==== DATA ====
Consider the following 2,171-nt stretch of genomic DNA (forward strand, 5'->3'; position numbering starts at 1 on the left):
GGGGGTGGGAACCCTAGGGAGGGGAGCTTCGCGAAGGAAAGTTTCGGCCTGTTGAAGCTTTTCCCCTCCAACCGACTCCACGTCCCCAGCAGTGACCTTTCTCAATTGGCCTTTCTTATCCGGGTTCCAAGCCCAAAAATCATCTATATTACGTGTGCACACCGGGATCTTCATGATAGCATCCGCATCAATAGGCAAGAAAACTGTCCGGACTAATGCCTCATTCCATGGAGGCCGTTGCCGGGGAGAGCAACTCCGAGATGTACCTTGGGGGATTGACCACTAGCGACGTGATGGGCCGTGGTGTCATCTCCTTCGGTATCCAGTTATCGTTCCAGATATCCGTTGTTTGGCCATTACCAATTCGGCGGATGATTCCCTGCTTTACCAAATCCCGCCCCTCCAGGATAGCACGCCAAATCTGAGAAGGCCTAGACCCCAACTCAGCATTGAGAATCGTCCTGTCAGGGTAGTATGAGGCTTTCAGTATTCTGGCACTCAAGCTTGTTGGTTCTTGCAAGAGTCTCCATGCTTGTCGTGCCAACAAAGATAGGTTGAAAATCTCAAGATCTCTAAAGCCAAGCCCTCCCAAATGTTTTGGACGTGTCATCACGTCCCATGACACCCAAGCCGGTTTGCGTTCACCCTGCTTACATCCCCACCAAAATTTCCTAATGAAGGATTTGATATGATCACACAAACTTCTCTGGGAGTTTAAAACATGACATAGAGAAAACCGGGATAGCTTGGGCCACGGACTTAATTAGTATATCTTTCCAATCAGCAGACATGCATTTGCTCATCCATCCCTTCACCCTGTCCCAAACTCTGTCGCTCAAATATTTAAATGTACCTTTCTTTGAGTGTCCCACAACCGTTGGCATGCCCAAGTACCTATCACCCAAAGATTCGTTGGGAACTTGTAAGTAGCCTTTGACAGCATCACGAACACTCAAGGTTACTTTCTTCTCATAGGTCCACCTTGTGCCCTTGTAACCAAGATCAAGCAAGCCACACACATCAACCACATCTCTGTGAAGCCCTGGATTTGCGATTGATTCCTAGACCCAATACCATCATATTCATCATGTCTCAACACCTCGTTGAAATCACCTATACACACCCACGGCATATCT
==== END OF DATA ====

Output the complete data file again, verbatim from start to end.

Consider the following 2,171-nt stretch of genomic DNA (forward strand, 5'->3'; position numbering starts at 1 on the left):
GGGGGTGGGAACCCTAGGGAGGGGAGCTTCGCGAAGGAAAGTTTCGGCCTGTTGAAGCTTTTCCCCTCCAACCGACTCCACGTCCCCAGCAGTGACCTTTCTCAATTGGCCTTTCTTATCCGGGTTCCAAGCCCAAAAATCATCTATATTACGTGTGCACACCGGGATCTTCATGATAGCATCCGCATCAATAGGCAAGAAAACTGTCCGGACTAATGCCTCATTCCATGGAGGCCGTTGCCGGGGAGAGCAACTCCGAGATGTACCTTGGGGGATTGACCACTAGCGACGTGATGGGCCGTGGTGTCATCTCCTTCGGTATCCAGTTATCGTTCCAGATATCCGTTGTTTGGCCATTACCAATTCGGCGGATGATTCCCTGCTTTACCAAATCCCGCCCCTCCAGGATAGCACGCCAAATCTGAGAAGGCCTAGACCCCAACTCAGCATTGAGAATCGTCCTGTCAGGGTAGTATGAGGCTTTCAGTATTCTGGCACTCAAGCTTGTTGGTTCTTGCAAGAGTCTCCATGCTTGTCGTGCCAACAAAGATAGGTTGAAAATCTCAAGATCTCTAAAGCCAAGCCCTCCCAAATGTTTTGGACGTGTCATCACGTCCCATGACACCCAAGCCGGTTTGCGTTCACCCTGCTTACATCCCCACCAAAATTTCCTAATGAAGGATTTGATATGATCACACAAACTTCTCTGGGAGTTTAAAACATGACATAGAGAAAACCGGGATAGCTTGGGCCACGGACTTAATTAGTATATCTTTCCAATCAGCAGACATGCATTTGCTCATCCATCCCTTCACCCTGTCCCAAACTCTGTCGCTCAAATATTTAAATGTACCTTTCTTTGAGTGTCCCACAACCGTTGGCATGCCCAAGTACCTATCACCCAAAGATTCGTTGGGAACTTGTAAGTAGCCTTTGACAGCATCACGAACACTCAAGGTTACTTTCTTCTCATAGGTCCACCTTGTGCCCTTGTAACCAAGATCAAGCAAGCCACACACATCAACCACATCTCTGTGAAGCCCTGGATTTGCGATTGATTCCTAGACCCAATACCATCATATTCATCATGTCTCAACACCTCGTTGAAATCACCTATACACACCCACGGCATATCT